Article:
I wrote this in March 2018 before the date gained the tag of being the end of ICE sales. It’s not an article about EV vs. ICE, but part of a series that I wrote looking at the gaps that exists between differing generations of classic car owners based on data that emerged from my MBA dissertation.
28th March 2018
The problem that we identified, and the reason for the research project, was an apparent lack of interest from millennials (those we defined as being born between 1980 and 1996) in the classic car sector – something that we became aware of some years ago.
In 2016 Admiral research suggested that in the UK the average classic car owner is 52 years of age, whilst in the US Hagerty suggests that by the age of 70 years old interest begins to wane and owners begin to consider selling their vehicles; so, we have our prime classic car ownership window roughly defined as 50 to 70 years of age.
Before millennials come Generation X (born from the early-to-mid 1960s to the early 1980s) and based on the age profile of 50-70 years old Gen X should be fully underway in their ownership experience, which anecdotally could be supported by the fine form that the wider market has experienced in recent years. Ownership under this generation would peak in the year 2030 as all of Gen X will then be in their prime classic car ownership years.
So, in twelve years’ time the older participants of Gen X will theoretically begin to sell their vehicles – but who will want to buy them?
The evidence suggest that millennials do not share the same affinity with cars that those generations the came before them had – in the 1990s almost 50% of Britons aged 17-20 years old held a driving licence, today this figure is 29% whilst at the same time the percentage of people aged between 19 and 34 who do not own a car rose from 28% in 2009 to 40% in 2015.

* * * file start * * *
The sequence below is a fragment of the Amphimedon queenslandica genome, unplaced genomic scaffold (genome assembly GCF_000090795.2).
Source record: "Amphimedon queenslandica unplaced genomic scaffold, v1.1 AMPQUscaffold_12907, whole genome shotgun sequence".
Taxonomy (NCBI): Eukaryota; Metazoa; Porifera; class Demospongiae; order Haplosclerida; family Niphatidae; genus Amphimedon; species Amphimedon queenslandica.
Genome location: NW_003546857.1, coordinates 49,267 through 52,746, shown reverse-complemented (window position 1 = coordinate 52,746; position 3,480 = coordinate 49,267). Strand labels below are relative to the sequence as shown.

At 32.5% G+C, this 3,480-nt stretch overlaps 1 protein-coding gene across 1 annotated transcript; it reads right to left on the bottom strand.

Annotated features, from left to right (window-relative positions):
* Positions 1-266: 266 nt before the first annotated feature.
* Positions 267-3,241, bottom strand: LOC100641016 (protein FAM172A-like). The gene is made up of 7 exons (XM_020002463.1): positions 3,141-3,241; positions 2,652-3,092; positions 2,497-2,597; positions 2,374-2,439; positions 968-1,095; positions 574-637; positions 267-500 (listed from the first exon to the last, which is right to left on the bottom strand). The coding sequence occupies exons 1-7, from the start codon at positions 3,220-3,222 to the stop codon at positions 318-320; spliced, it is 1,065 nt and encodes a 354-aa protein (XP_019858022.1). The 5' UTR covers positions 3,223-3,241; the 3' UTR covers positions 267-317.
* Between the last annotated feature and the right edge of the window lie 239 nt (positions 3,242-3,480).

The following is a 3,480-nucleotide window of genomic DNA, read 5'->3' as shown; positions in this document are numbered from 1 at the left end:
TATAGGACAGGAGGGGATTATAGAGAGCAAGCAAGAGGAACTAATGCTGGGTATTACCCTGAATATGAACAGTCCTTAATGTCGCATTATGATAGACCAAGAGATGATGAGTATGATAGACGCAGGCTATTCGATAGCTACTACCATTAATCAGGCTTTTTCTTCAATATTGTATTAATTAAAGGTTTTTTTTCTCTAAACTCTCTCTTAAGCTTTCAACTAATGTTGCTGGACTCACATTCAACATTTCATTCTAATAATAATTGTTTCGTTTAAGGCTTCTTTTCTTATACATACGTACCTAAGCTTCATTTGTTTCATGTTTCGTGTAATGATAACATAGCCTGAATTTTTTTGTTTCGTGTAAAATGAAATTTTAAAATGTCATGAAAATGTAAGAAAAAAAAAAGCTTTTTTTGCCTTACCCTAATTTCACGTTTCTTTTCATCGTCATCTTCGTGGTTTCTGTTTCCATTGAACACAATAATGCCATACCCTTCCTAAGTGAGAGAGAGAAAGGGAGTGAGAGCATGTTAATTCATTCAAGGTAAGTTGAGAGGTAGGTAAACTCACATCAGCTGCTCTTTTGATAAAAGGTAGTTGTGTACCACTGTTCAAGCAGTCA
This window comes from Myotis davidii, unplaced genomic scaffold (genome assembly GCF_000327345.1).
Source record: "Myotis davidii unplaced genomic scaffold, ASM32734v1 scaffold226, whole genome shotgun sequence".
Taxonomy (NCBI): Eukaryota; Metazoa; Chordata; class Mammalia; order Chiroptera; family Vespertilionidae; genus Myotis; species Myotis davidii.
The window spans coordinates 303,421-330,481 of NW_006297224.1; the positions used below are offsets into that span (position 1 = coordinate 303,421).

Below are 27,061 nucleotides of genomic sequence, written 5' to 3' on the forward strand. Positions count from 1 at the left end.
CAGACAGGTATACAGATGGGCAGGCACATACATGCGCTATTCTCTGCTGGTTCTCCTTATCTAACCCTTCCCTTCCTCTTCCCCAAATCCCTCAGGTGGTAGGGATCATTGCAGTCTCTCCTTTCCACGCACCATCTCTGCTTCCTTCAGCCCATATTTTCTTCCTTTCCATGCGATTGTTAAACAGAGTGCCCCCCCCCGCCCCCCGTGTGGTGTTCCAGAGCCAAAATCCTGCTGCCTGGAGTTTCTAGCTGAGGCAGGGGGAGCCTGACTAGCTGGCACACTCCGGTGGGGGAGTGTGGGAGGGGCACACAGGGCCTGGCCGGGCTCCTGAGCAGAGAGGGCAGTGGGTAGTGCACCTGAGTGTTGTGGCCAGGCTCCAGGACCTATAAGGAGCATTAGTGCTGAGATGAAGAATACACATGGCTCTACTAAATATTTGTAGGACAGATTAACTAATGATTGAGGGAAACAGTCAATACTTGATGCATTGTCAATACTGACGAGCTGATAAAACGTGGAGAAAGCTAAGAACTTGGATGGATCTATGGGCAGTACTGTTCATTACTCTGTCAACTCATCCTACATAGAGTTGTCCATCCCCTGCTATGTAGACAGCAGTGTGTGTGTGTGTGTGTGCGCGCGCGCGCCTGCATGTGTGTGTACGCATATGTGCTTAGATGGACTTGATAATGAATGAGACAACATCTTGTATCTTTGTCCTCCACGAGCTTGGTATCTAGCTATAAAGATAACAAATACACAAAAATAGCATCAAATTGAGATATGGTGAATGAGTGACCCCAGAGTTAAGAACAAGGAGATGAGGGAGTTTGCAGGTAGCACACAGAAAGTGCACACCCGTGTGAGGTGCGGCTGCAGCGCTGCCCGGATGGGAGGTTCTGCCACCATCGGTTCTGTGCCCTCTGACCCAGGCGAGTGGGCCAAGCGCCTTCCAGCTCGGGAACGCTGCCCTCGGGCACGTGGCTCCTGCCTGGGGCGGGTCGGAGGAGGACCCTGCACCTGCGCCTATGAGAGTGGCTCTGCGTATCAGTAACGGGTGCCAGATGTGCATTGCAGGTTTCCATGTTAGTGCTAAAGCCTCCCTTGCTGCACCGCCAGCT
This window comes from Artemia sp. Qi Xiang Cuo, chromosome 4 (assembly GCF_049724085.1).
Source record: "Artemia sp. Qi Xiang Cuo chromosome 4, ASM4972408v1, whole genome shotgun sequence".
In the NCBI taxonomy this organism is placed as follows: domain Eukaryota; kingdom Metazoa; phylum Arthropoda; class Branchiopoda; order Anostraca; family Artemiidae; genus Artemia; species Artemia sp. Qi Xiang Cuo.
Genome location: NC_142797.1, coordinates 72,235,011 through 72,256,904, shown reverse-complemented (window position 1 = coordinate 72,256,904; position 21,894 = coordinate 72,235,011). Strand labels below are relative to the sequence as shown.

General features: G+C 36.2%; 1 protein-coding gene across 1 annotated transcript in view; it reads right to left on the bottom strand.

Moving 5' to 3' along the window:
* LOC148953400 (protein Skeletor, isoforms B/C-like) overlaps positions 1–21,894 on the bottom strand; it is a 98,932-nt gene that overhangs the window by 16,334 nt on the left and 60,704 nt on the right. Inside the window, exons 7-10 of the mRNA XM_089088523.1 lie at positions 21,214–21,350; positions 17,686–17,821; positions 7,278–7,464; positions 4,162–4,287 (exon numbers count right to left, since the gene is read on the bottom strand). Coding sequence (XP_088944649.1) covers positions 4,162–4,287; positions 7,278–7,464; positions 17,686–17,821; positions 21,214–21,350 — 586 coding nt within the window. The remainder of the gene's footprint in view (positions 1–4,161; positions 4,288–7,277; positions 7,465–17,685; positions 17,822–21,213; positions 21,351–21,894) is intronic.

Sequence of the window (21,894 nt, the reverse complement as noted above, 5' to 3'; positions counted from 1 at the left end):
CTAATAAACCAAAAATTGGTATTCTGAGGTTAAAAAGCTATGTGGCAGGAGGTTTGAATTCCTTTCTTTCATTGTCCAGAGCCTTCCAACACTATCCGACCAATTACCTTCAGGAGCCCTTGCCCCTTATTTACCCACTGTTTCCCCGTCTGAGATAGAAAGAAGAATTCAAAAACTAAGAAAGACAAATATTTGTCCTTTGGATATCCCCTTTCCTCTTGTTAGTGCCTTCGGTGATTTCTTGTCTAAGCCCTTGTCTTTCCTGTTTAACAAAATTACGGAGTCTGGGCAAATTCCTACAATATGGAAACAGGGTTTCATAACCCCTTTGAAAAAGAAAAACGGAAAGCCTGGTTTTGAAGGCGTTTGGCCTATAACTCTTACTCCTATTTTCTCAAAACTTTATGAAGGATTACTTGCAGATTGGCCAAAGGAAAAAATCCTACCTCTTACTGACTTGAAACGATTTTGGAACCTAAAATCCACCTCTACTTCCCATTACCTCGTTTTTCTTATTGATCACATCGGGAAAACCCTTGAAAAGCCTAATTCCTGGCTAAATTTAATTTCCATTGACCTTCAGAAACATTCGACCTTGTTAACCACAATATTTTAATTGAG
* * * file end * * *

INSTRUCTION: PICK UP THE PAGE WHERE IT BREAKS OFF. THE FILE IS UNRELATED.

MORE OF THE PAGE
As well as the costs involved in learning to drive and vehicle ownership millennials are also living in dense urban areas for longer than previous generations which provide higher levels of public transportation, often negating the need for a car. As well as public transport, millennials also have a greater number of options available to them which bridge the gap to ownership with on demand services such as Uber and Zipcar and there appears to be a growing trend in the number of people who are requesting Uber credit as birthday presents – perhaps in lieu of driving lessons.
There is typically an uptick in car ownership as people reach parenthood, and as millennials are entering parenthood later in life than the generations that have come before them it may be that vehicle ownership en masse will also come at a later stage; however, one would suspect that this will be for practical reasons and not for leisure.
The data that was unearthed during the research project would suggest that it is not just classic cars that millennials are seemingly disengaged with, but rather vehicle ownership on a wider scale. If the industry is going to prosper past the year 2030 then it must begin to engage the millennial generation now before it eroded by the tides of behavioural change.